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Reviewed January 3rd, 2002 by David Nusair


There is one unintentionally hilarious moment in Replicant that pretty much makes the entire thing worth watching: Van Damme has cornered his double in a crowded restaurant kitchen, and is plowing his way through the various cooks and waiters that are in his way. Just before he arrives at the double, a rebel waiter decides to try and defend himself with…a spatula! Needless to say, Van Damme drop-kicks this idiot to oblivion.

Replicant casts Van Damme in two roles, a gimmick that’s nothing new for the actor (remember those commercials for Double Impact? “Double the Van Dammage!”). Van Damme #1 is a vicious serial killer that preys on single mothers (and their children). Van Damme #2 is a genetic clone of Van Damme #1 – the idea being that Van Damme #2 will tell the detectives working the case what Van Damme #1 will do next. Assigned to the clone is retired cop Michael Rooker, who’s been on the case for several years (and just as you might expect, Van Damme #1 has been taunting Rooker with a series of phone calls).

Replicant is part action flick, part fish-out-of-water story – with the Van Damme clone unable to speak english or perform basic tasks (though he is still able to do the splits at the drop of a hat). The majority of the movie finds Rooker teaching the clone the ways of the world, with the occasional ass-kicking thrown in for good measure. And unlike the majority of Van Damme’s flicks as of late, the action sequences are coherent and exciting. Lately, he’s been hooking up with directors more interested in creating a stylish atmosphere rather than intelligible fight scenes (Tsui Hark’s Knock-Off being the most appalling example). But here, director Ringo Lam allows Van Damme to do his thing, and generally eschews camera trick – instead allowing Van Damme the opportunity to do what he does best (kicking ass, in case you were wondering).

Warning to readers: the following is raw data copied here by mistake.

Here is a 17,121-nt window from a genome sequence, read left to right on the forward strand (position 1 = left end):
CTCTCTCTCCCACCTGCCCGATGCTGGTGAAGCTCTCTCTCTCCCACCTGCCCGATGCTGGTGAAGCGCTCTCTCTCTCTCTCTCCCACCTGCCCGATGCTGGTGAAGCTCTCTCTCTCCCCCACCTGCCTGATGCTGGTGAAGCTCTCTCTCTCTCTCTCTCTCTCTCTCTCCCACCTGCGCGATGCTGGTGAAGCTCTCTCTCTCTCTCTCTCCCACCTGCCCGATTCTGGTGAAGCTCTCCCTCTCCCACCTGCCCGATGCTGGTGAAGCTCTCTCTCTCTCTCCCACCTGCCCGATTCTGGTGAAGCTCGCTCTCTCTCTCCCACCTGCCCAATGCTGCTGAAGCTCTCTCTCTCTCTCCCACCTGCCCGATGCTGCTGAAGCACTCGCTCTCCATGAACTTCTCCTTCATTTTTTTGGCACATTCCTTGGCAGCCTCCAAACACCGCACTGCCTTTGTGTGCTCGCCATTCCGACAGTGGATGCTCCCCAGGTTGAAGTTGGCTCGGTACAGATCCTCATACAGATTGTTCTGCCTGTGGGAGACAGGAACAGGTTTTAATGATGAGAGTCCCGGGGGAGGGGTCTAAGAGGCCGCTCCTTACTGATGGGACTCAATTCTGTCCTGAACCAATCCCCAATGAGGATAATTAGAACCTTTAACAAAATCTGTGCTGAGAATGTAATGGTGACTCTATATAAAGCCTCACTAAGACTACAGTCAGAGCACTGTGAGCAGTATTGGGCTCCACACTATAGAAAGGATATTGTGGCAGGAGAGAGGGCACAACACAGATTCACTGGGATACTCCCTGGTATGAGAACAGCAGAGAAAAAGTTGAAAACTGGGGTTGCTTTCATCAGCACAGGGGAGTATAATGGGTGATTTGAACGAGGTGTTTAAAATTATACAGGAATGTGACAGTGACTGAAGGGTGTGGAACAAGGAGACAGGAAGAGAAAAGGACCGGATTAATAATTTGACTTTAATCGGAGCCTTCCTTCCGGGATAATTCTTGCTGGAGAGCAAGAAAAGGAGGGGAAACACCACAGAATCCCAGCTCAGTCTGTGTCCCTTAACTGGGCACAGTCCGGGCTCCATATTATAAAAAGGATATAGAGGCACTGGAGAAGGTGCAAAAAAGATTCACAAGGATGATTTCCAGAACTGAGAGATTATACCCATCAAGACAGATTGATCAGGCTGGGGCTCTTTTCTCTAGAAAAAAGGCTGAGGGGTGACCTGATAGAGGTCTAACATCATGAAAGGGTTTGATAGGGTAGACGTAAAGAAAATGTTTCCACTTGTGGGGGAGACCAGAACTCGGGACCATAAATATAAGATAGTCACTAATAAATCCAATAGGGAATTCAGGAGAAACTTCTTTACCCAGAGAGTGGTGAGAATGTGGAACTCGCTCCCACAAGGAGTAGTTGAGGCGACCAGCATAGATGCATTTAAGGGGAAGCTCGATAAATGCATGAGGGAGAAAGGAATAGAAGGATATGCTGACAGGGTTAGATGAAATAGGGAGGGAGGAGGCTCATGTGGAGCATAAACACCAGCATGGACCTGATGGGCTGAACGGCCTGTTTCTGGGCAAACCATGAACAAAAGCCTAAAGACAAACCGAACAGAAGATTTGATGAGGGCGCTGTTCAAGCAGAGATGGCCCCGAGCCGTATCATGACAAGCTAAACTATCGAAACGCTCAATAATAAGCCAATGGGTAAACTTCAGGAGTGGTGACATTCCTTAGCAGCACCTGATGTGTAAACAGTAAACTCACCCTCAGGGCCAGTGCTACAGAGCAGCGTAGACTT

Replicant doesn’t even come close to some of Van Damme’s better flicks (Timecop and Sudden Death), but it’s certainly an improvement over what he’s been up to lately.

Audio: Replicant’s 5.1 DD soundtrack is surprisingly effective, given that it’s a straight-to-video flick (it probably helps that it was intended for theatrical distribution). Spatial effects are prominent and often quite impressive, as in the sequence set in a factory. With hisses and pops surrounding you, it really does feel as though you’re there. The dialogue is crisp and clean, so this is an all-around great sounding disc.

Video: Ditto the 1.85:1 anamorphic transfer. This is a dark movie, with most scenes taking place in factories or dank hospital rooms. But Artisan’s done a great job here, with nary an artifact in sight. In fact, this is probably one of the cleanest dark-looking movies since Dark City (which is still the standard for dimly-lit flicks).

Extras: Though only Van Damme is listed, Michael Rooker also appears on a commentary track. The two were recorded separately, with Rooker the primary speaker. Van Damme will pop up every now and then to lay praise on the director, but it’s Rooker who provides the meat and potatoes worth of information. He proves to be a very interesting guy to listen to, and provides a lot of cool little tidbits. Next up are eight deleted scenes – none of which really add anything vital to the storyline. However, there is one scene in which Van Damme eats a banana – peel and all – which is very similar to a sequence in K-PAX. Odd. Finally, there’s some storyboard stuff, a photo gallery and a theatrical trailer.

Conclusion: Replicant is a step in the right direction for Van Damme, and should please his fans.


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